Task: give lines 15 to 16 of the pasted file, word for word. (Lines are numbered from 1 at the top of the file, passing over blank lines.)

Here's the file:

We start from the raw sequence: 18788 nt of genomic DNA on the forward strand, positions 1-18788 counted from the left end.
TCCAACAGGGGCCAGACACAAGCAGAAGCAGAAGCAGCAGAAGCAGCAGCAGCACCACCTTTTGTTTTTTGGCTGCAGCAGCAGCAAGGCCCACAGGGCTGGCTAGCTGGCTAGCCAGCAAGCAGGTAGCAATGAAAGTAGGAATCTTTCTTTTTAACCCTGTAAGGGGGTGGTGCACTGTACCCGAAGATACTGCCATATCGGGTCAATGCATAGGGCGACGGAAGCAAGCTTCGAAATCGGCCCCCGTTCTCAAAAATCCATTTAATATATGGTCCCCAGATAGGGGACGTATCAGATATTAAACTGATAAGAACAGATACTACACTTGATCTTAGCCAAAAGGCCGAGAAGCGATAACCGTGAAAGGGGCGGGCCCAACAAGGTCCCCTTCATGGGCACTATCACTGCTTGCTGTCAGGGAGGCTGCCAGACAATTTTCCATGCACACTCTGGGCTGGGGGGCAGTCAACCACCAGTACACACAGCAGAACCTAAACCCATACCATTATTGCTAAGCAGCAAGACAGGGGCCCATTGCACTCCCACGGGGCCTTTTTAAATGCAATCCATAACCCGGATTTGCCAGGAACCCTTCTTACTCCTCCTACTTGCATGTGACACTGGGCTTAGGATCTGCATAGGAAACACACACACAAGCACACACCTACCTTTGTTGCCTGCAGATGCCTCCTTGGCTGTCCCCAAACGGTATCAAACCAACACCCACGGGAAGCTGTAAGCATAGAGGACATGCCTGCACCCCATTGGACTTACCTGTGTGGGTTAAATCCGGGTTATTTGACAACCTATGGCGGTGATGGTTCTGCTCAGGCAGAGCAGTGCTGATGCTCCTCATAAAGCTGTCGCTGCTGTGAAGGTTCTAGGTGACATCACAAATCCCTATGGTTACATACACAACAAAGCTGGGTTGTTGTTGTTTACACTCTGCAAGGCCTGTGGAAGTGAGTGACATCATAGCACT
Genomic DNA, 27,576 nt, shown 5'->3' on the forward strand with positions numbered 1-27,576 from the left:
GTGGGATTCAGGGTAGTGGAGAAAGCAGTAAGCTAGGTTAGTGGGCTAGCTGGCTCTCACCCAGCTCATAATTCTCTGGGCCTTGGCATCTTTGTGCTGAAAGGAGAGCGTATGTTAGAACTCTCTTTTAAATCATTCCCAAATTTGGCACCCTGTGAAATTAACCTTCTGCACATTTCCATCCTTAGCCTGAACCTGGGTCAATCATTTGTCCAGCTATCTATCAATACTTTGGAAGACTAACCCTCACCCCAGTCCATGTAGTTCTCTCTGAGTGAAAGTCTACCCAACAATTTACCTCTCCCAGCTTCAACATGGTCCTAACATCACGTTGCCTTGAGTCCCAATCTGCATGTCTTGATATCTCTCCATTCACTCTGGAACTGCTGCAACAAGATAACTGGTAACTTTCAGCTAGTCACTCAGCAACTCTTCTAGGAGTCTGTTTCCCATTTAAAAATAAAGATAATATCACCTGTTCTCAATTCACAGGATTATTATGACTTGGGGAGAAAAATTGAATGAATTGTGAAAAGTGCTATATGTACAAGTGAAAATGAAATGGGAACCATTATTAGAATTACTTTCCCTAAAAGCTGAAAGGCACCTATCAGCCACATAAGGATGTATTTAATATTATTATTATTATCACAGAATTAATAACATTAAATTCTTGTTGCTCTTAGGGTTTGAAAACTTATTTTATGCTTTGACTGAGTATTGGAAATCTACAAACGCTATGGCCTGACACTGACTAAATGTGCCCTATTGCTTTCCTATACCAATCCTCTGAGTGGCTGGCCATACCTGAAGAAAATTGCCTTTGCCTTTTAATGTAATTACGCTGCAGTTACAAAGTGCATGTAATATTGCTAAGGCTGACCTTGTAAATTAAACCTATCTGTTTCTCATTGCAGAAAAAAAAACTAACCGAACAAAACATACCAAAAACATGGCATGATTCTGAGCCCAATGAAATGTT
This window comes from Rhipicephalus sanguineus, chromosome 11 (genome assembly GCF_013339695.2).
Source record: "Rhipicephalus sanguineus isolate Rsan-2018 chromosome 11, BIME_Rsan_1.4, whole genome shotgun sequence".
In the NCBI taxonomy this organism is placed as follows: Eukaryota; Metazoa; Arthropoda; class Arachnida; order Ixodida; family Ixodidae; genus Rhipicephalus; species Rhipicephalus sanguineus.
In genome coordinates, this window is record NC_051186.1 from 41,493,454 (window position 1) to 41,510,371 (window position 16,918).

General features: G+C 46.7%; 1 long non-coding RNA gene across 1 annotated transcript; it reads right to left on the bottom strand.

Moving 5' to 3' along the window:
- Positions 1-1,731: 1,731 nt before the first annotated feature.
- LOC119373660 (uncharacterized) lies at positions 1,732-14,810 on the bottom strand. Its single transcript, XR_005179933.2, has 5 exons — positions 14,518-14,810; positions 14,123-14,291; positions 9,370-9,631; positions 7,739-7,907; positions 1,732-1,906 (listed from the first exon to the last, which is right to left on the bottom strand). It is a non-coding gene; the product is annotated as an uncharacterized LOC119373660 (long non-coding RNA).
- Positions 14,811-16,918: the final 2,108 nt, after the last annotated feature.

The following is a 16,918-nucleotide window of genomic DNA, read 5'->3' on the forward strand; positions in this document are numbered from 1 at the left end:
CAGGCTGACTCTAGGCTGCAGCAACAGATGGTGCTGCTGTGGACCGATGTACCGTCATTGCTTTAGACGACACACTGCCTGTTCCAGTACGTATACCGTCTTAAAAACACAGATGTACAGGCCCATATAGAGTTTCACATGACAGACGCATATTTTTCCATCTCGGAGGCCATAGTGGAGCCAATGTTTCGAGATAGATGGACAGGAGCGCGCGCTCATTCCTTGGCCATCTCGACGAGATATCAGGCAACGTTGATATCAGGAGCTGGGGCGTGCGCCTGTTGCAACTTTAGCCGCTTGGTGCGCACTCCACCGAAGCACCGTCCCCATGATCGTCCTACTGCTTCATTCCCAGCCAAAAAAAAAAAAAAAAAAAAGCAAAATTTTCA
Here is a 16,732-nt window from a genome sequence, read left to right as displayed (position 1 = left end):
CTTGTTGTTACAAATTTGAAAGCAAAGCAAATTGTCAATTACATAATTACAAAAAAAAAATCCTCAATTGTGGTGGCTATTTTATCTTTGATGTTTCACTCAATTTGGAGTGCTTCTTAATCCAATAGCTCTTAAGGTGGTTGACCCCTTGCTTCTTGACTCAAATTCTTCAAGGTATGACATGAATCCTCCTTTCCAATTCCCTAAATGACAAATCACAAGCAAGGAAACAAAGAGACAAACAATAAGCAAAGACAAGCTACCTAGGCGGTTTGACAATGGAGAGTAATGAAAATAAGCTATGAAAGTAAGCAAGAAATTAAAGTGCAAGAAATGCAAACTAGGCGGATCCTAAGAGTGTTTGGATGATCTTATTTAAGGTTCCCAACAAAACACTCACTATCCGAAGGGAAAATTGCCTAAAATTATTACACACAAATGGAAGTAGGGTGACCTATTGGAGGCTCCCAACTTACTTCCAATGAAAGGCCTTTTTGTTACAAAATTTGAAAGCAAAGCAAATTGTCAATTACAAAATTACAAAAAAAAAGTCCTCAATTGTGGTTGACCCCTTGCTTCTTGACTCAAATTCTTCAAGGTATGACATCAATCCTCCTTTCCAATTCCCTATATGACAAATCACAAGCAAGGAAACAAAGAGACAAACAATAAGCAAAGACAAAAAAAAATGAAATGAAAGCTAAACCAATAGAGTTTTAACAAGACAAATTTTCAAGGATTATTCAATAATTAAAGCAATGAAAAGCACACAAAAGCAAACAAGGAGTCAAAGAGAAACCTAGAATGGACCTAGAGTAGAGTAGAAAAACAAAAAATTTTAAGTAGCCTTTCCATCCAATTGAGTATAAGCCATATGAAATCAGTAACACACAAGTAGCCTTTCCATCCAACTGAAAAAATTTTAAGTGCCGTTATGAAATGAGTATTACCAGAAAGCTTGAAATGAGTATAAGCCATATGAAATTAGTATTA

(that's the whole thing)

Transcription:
CAGGCTGACTCTAGGCTGCAGCAACAGATGGTGCTGCTGTGGACCGATGTACCGTCATTGCTTTAGACGACACACTGCCTGTTCCAGTACGTATACCGTCTTAAAAACACAGATGTACAGGCCCATATAGAGTTTCACATGACAGACGCATATTTTTCCATCTCGGAGGCCATAGTGGAGCCAATGTTTCGAGATAGATGGACAGGAGCGCGCGCTCATTCCTTGGCCATCTCGACGAGATATCAGGCAACGTTGATATCAGGAGCTGGGGCGTGCGCCTGTTGCAACTTTAGCCGCTTGGTGCGCACTCCACCGAAGCACCGTCCCCATGATCGTCCTACTGCTTCATTCCCAGCCAAAAAAAAAAAAAAAAAAAAGCAAAATTTTCA
Here is a 16,732-nt window from a genome sequence, read left to right as displayed (position 1 = left end):